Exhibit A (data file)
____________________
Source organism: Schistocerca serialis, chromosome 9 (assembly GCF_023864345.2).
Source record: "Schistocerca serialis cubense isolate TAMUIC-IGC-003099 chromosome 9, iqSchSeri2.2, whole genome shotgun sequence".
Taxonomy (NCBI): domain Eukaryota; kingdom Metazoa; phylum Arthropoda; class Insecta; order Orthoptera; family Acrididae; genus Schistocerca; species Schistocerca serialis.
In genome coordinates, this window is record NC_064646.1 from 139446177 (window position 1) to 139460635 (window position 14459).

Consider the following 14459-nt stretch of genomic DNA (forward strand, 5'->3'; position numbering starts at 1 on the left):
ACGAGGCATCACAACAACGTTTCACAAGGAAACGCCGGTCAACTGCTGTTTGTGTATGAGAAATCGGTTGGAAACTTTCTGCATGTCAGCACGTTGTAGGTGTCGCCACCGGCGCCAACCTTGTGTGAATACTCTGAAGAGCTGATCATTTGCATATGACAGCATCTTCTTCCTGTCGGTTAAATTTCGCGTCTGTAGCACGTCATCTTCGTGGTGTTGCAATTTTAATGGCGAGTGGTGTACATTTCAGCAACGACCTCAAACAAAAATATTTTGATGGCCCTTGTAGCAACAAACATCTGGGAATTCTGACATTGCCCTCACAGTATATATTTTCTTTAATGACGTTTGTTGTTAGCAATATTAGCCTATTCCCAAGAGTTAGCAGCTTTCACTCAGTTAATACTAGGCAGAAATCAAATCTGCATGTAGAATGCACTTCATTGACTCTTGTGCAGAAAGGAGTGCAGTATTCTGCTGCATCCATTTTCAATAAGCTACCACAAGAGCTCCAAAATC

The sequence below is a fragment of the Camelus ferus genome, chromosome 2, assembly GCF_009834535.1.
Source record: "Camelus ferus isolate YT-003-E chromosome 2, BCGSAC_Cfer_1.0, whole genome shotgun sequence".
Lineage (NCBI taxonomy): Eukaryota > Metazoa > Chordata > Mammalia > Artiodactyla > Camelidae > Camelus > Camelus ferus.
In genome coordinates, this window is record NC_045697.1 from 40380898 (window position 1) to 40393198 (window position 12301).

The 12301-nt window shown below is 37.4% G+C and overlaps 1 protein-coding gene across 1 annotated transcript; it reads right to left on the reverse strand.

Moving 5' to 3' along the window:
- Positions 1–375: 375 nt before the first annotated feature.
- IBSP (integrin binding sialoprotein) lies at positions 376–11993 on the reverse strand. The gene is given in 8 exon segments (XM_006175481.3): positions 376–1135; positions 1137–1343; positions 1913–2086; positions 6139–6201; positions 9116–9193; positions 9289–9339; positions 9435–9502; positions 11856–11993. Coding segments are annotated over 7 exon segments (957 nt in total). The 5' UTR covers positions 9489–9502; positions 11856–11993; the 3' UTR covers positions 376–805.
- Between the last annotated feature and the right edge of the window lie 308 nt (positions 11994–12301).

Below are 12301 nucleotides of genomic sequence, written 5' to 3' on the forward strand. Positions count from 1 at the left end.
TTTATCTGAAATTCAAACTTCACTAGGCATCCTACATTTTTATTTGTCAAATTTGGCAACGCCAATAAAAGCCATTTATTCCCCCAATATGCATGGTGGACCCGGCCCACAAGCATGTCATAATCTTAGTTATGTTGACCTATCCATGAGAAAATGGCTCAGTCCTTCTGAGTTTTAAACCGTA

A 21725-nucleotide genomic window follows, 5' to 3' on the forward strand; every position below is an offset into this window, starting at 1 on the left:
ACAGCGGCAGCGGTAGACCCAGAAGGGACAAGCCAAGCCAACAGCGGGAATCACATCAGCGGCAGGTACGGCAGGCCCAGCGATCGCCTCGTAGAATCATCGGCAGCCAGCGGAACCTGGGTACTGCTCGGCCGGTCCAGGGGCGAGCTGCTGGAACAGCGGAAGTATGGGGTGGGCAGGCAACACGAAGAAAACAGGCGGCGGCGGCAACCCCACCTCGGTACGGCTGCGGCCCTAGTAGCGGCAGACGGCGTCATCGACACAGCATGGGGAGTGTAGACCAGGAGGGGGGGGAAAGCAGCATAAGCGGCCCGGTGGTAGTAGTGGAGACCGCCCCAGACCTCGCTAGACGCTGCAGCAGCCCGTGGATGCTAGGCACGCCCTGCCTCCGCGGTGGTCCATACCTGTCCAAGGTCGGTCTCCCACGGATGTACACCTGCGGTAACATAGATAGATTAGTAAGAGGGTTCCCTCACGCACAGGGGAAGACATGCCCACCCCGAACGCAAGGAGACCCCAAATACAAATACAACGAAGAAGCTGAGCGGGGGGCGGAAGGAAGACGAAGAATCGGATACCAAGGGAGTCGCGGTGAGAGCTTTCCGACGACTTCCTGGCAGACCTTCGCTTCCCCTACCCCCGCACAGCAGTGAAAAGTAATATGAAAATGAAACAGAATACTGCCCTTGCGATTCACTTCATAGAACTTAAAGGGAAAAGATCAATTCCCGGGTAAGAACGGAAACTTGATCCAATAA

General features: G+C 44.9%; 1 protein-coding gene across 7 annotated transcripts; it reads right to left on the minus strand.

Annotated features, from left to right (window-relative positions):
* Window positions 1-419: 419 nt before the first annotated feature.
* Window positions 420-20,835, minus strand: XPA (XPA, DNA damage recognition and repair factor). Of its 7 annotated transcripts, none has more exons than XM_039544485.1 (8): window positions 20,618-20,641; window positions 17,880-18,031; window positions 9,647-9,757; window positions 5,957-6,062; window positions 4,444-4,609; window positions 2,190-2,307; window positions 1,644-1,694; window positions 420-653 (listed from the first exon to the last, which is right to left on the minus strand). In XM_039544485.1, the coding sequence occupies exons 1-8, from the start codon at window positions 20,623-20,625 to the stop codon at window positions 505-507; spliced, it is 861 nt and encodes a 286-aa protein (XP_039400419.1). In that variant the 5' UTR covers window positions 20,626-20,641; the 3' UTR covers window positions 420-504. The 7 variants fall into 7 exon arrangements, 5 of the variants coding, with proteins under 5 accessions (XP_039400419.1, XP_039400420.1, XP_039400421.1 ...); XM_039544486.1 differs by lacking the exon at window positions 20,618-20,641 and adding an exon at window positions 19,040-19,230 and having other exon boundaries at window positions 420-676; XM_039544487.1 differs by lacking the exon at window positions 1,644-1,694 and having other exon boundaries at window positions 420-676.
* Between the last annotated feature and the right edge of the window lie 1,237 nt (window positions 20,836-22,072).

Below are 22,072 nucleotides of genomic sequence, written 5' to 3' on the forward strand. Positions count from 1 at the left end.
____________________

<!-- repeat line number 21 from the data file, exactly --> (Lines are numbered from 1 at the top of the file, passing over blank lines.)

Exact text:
Annotated features, from left to right (window-relative positions):